By Bill Wine

PHILADELPHIA (CBS) — Rhyming the title of your movie with Citizen Kane seems a real bad idea; after all, it may invite unfortunate comparisons.

And yet, it turns out that Citizen Jane: Battle for the City, despite sounding on its surface like a very dry documentary, is at the very least a lively history lesson about the battle over THE city.

That would be New York.

CJ:BFTC, directed by Matt Tyrnaver (Valentino: The Last Emperor), is the chronicle of a conflict that took place in New York City primarily in the 1960s.

The title character, Jane Jacobs, was a journalist turned activist, a Greenwich Village resident and the author of the influential book, “The Death and Life of Great American Cities,” first published in 1960.

Her fight was against New York City’s most ruthless power broker, city planning czar Robert Moses, who used his power and federal funding as part of his big plans for aggressive urban redevelopment.

2c2bd Movie Review   Citizen Jane: Battle for the City

(2½ stars out of 4)

At stake: no less than the future of the city.

And why look at this particular issue now? Or anytime? Because, as the film mentions, three-quarters of the earth’s population will eventually live in cities.

So the particular way that we build those cities remains a crucial concern.

CJ:BFTC focuses on the epic struggle for the heart of The Big Apple, essentially between Moses and Jacobs.

Moses produced plans for the ultimate city in the 1950s and 1960s that was seen by detractors – and the script for this doc – that led from one generation of slum dwellers to another with a series of grandiose high-rise schemes that merely bumped a major housing problem onto the lap of the next generation of New Yorkers.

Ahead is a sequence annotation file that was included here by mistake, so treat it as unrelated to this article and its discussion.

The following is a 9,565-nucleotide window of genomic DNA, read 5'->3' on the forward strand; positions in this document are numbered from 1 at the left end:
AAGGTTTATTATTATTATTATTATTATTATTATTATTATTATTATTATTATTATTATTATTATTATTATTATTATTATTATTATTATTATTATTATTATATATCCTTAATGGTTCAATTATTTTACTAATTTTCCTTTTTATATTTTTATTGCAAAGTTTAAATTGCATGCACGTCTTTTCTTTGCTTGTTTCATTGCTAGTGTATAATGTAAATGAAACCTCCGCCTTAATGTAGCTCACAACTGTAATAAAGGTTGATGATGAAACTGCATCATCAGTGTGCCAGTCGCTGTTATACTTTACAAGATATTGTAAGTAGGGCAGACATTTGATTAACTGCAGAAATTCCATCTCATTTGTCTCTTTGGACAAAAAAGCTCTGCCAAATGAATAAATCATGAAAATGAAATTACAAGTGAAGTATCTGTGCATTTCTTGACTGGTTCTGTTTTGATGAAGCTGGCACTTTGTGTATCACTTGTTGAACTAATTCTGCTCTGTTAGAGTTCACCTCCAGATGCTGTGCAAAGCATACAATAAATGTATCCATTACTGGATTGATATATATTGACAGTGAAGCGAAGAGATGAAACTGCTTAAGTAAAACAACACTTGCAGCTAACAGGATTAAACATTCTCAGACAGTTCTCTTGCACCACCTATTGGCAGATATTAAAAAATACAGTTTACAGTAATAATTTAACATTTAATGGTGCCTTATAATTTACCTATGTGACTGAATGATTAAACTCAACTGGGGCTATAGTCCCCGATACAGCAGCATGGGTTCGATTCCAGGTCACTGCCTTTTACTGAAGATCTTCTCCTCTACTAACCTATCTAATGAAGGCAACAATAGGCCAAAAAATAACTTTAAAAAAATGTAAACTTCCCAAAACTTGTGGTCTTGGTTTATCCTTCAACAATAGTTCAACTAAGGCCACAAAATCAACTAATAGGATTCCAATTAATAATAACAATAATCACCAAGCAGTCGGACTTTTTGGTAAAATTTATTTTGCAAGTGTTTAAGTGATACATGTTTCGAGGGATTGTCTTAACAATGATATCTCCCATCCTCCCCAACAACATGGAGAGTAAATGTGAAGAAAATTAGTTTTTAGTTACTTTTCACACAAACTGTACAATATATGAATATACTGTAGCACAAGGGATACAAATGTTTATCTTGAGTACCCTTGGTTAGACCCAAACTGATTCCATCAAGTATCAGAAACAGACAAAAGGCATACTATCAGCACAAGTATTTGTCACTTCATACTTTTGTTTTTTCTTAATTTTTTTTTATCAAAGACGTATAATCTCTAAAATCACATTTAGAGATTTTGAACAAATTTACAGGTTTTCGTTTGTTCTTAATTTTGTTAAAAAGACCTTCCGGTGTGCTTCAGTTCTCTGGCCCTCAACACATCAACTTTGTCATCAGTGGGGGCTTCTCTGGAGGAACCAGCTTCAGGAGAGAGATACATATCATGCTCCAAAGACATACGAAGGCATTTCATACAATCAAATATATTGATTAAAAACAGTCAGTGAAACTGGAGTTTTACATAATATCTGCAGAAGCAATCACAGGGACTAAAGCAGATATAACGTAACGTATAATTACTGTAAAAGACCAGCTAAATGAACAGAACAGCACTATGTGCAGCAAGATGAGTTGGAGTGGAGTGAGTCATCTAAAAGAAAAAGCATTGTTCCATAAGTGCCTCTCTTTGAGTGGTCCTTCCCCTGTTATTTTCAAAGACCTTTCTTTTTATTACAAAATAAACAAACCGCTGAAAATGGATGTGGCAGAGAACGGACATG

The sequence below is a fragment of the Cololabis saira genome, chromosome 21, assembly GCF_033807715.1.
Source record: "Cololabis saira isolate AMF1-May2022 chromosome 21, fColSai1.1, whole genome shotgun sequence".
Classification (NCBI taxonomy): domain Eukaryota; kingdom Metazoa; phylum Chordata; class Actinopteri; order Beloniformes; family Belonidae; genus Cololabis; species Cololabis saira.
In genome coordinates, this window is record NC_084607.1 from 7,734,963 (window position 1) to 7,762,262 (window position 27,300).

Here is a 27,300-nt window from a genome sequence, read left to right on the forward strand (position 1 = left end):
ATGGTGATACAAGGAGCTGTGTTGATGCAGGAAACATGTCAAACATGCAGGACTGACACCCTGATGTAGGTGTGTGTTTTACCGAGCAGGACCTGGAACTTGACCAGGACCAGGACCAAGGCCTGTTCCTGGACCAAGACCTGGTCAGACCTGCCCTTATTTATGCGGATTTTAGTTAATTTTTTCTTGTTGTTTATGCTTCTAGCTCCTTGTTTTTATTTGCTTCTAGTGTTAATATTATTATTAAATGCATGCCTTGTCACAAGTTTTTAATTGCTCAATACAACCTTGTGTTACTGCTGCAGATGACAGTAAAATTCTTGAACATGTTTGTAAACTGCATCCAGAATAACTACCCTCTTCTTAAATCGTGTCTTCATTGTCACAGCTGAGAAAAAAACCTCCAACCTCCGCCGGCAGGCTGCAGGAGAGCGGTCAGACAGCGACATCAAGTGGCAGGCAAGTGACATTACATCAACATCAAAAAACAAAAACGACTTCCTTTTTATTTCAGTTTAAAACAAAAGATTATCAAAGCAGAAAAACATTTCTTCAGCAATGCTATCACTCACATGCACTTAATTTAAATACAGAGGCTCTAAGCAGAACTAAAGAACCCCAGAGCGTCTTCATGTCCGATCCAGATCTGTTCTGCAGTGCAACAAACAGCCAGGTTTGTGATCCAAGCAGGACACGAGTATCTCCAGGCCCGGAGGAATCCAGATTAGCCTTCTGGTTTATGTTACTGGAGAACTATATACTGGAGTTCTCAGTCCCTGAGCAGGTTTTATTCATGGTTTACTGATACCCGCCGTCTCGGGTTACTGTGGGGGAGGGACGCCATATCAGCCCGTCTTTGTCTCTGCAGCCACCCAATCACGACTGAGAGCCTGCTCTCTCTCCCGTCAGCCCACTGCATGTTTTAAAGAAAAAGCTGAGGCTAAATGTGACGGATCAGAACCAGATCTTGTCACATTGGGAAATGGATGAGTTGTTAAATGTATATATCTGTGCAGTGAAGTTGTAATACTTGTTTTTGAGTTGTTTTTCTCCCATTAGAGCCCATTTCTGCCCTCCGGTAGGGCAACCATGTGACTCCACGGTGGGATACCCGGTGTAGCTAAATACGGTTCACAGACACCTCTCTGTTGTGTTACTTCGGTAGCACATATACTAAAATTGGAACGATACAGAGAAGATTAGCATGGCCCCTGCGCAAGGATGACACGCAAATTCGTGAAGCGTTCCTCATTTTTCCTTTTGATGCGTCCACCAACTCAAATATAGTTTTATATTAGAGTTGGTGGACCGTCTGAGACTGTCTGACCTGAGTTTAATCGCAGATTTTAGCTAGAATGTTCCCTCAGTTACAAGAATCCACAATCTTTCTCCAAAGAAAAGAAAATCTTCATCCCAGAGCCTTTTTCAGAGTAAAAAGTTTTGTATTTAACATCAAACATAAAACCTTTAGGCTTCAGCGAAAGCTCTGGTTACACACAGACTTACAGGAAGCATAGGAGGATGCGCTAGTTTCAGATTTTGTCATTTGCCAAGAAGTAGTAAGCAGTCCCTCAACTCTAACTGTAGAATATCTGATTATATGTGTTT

In Jacobs’ view, Moses was willfully destroying neighborhoods.

She, on the other hand, saw cities as living, breathing entities, determined by the everyday lives of the inhabitants.

So while Moses focused on cars and roads and traffic, she focused on people. It was their collective existence that made it a city.

Which means that was Moses saw as progress, Jacobs saw as failure. And she wasn’t shy about saying so and acting on it as part of the “bottom up” activists fighting the good fight against the “top down” city planners.

And take a look around, says the film: we might have listened to the wrong advocate. That is to say that Jacobs’ view proved to be prophetic.

If there’s an admirable hero(ine) and ultimate winner in all this, it’s Jacobs.

Director Tyrnaver doesn’t try to reinvent the wheel here, depending on the usual collection of talking-head interviews, news footage, and archival photos. But the content remains interesting and occasionally even dramatic.

So we’ll plan on 2-1/2 stars out of 4 for an enlightening and absorbing documentary. Citizen Jane is no Citizen Kane, but The Battle for the City is well worth any citizen’s time.


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